Wild Game

Debates about the consumption of animal proteins usually arrive at a point where the meat advocate claims that the real issue is how the animals are raised. If one would just choose grass-fed beef and pastured lamb, all would be good. Unfortunately, that flies in the face of the massive amount of research showing saturated fat from any animal source beyond a certain amount is associated with higher rates of heart disease. I’m sure many people reading this will disagree with that statement. Just review the analysis of the evidence over at the Harvard school of public health website and decide for yourself whether they are more credible than those who are claiming otherwise.

On the other hand, wild game is truly very low in saturated fat. On the order of fish. Despite claims to the contrary, wild game is not particularly high in omega-3 fatty acids. Although, they do you have why some people consider to be a better ratio of omega fatty acids. As an aside, the whole concept of omega ratios is also somewhat questionable, which you can also find addressed on the Harvard school of public health website. This should not be a surprise, because fish have the advantage of consuming algae that produce DHA and EPA. Land animals have to rely on their limited ability to convert alpha linolenic acid in grass to EPA and DHA.

Nevertheless, there are a number of different ways to ensure that you get adequate omega-3 fatty acids without over consuming saturated fat. The low level of saturated fat in wild game like venison would appear to be a “loophole” for the meat eating crowd. I am not going to dispute this and will even point out that one of the common arguments for consumption of large amounts of meat is the claim that this is what was primarily eaten in Paleolithic times and that we have not evolved substantively since then. Setting aside the weakness of this argument, let’s focus instead on the source of meat being consumed during this era. It was definitely wild game. So, to extrapolate the consumption of wild game that is very low in saturated fat to consuming large amounts of commercial beef that happens to be fed primarily grass and is slightly lower in saturated fat seems a bit disingenuous.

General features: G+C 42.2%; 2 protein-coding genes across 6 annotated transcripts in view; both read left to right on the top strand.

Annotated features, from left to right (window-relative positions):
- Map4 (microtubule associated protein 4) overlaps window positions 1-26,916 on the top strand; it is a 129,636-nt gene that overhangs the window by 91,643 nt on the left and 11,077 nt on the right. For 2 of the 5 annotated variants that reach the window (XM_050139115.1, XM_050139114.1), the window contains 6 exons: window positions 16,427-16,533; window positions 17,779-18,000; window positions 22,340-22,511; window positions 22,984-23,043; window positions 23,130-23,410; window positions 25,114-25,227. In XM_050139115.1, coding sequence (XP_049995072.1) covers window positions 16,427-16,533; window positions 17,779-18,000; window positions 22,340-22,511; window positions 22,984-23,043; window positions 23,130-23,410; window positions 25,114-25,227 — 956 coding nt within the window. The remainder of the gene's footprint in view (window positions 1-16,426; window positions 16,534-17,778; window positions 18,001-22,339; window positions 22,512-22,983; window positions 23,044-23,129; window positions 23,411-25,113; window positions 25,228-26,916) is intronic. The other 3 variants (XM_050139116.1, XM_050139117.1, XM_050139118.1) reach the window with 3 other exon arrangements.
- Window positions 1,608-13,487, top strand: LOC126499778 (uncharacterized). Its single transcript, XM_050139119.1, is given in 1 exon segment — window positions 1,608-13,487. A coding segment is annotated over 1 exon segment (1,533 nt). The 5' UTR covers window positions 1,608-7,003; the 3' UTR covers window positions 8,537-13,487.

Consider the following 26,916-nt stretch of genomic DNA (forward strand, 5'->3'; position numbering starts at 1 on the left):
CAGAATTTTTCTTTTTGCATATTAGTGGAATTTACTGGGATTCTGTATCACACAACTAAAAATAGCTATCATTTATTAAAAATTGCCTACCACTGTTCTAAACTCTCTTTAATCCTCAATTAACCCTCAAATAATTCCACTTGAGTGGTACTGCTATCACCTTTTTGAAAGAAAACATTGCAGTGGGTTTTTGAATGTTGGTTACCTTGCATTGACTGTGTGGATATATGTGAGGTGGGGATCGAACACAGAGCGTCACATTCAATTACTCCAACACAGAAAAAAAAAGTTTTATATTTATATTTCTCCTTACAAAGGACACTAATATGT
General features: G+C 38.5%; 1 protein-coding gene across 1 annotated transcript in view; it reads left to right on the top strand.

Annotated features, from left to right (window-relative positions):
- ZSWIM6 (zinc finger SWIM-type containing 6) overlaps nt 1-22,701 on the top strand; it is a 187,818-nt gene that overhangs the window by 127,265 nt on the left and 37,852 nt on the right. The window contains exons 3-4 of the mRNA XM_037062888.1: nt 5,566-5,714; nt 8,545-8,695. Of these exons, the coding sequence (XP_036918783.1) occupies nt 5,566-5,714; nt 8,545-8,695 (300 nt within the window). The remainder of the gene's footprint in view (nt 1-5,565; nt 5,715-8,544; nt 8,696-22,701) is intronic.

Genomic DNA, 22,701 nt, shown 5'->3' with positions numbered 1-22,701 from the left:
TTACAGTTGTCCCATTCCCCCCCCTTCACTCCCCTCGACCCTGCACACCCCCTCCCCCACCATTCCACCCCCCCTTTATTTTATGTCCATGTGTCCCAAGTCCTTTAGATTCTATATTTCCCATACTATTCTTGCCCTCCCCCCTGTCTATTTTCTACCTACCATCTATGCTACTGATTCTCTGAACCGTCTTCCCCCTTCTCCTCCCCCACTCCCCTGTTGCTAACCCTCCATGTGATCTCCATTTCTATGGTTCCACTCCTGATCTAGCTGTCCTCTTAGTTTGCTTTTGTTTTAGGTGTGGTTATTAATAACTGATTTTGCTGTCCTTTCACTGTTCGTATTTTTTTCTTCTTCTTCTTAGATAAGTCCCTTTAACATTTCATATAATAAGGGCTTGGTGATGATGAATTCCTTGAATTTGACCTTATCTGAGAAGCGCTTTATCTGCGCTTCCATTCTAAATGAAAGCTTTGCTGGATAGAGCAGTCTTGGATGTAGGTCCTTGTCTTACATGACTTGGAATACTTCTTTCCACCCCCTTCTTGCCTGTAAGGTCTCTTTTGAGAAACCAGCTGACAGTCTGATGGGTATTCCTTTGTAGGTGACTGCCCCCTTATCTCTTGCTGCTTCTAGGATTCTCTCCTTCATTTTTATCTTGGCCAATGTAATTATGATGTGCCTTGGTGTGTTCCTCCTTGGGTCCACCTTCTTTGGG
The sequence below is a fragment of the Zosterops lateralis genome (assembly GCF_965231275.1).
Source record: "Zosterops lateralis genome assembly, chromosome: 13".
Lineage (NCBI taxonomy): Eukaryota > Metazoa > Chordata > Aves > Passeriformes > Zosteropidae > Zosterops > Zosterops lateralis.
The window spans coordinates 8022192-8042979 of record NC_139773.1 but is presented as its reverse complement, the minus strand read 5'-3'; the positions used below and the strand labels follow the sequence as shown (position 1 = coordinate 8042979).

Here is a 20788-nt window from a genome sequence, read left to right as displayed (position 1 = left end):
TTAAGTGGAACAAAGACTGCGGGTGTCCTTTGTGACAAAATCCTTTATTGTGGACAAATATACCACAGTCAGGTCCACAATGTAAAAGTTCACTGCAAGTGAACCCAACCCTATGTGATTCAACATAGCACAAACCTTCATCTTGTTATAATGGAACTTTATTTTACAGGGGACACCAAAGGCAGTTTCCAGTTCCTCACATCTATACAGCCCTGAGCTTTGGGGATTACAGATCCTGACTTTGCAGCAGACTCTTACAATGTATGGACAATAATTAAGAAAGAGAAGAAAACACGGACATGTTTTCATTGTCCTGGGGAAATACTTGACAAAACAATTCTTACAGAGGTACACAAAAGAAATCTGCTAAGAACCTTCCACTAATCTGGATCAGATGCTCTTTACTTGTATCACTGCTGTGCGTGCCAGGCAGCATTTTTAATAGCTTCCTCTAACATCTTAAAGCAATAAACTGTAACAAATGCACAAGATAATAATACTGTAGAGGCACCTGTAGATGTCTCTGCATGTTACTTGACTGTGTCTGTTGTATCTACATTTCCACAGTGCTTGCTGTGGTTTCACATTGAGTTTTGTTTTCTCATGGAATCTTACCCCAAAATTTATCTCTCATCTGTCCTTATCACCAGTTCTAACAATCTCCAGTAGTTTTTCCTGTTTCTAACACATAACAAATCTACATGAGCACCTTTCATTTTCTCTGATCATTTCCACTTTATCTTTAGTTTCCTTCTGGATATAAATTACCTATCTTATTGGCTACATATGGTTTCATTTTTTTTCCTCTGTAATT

Here’s the thing. Unless you live in a rural area and plan to hunt and dress your kill yourself, it is very unlikely that you will be able to procure a regular source of wild game at a price that is acceptable to you.  One caveat, here. I’m working on the assumption that meat enthusiast would like to eat moderately large portions regularly if not every day. However, if what you plan to do instead is use wild game as a substitute for fish at a level of consumption similar to what is recommended for fish in the Mediterranean diet, there is a case to be made that it’s a reasonable substitution.  Low in saturated fat and equivalent in price to good to premium quality fish ($15-$30 per pound). One big caveat though. There are as yet no long-term studies to demonstrate such equivalency.

One last thought. Of course, group studies can never tell you what is exactly right for a single individual. It is very possible that certain individuals thrive with somewhat more animal fat and others who only thrive with none at all. Factors include one’s age, one’s genetics, and one’s health and performance goals. That being said, it seems unlikely to me that there will ever be evidence of large groups of centenarians who live on a strictly carnivore diet, but on the day that evidence is presented, I will accept it. 

That’s why I generally recommend what is sometimes called a Paleo-Mediterranean diet as a good jumping off point. From that low-carb, high fat, low animal product foundation, you can safely play around with the amounts and sources of macronutrients. If you closely track various wellness parameters while running these self-experiments, you will be able to determine the optimal diet for yourself over a period of several months to a year depending on where you were starting from.

Do you want to know what your ideal diet is? I recently developed a tool to help people identify the ideal diet by electronically tracking certain food categories in relation to certain subjective wellness parameters. Check out the SuperOrganism™ Tracker.